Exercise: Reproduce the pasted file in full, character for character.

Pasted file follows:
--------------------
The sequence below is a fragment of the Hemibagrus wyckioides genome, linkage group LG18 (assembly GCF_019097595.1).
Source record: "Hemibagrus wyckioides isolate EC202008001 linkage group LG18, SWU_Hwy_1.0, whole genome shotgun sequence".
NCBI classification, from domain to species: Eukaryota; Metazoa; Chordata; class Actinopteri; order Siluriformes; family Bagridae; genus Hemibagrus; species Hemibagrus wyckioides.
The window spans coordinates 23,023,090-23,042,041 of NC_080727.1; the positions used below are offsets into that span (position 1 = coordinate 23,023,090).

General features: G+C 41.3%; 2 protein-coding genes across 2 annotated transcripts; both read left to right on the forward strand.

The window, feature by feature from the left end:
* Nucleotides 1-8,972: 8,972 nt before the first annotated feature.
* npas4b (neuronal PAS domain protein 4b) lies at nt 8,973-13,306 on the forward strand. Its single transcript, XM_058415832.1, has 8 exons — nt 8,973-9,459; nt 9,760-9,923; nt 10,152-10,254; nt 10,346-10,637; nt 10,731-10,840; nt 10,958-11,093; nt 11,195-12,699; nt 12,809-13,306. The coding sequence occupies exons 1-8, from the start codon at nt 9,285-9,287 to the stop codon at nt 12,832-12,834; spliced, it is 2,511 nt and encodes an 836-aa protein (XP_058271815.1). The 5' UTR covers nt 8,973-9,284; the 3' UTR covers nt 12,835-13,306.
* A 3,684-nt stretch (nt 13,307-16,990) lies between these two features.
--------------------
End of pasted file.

The sequence below is a fragment of the Hemibagrus wyckioides genome, linkage group LG18 (assembly GCF_019097595.1).
Source record: "Hemibagrus wyckioides isolate EC202008001 linkage group LG18, SWU_Hwy_1.0, whole genome shotgun sequence".
NCBI classification, from domain to species: Eukaryota; Metazoa; Chordata; class Actinopteri; order Siluriformes; family Bagridae; genus Hemibagrus; species Hemibagrus wyckioides.
The window spans coordinates 23,023,090-23,042,041 of NC_080727.1; the positions used below are offsets into that span (position 1 = coordinate 23,023,090).

General features: G+C 41.3%; 2 protein-coding genes across 2 annotated transcripts; both read left to right on the forward strand.

The window, feature by feature from the left end:
* Nucleotides 1-8,972: 8,972 nt before the first annotated feature.
* npas4b (neuronal PAS domain protein 4b) lies at nt 8,973-13,306 on the forward strand. Its single transcript, XM_058415832.1, has 8 exons — nt 8,973-9,459; nt 9,760-9,923; nt 10,152-10,254; nt 10,346-10,637; nt 10,731-10,840; nt 10,958-11,093; nt 11,195-12,699; nt 12,809-13,306. The coding sequence occupies exons 1-8, from the start codon at nt 9,285-9,287 to the stop codon at nt 12,832-12,834; spliced, it is 2,511 nt and encodes an 836-aa protein (XP_058271815.1). The 5' UTR covers nt 8,973-9,284; the 3' UTR covers nt 12,835-13,306.
* A 3,684-nt stretch (nt 13,307-16,990) lies between these two features.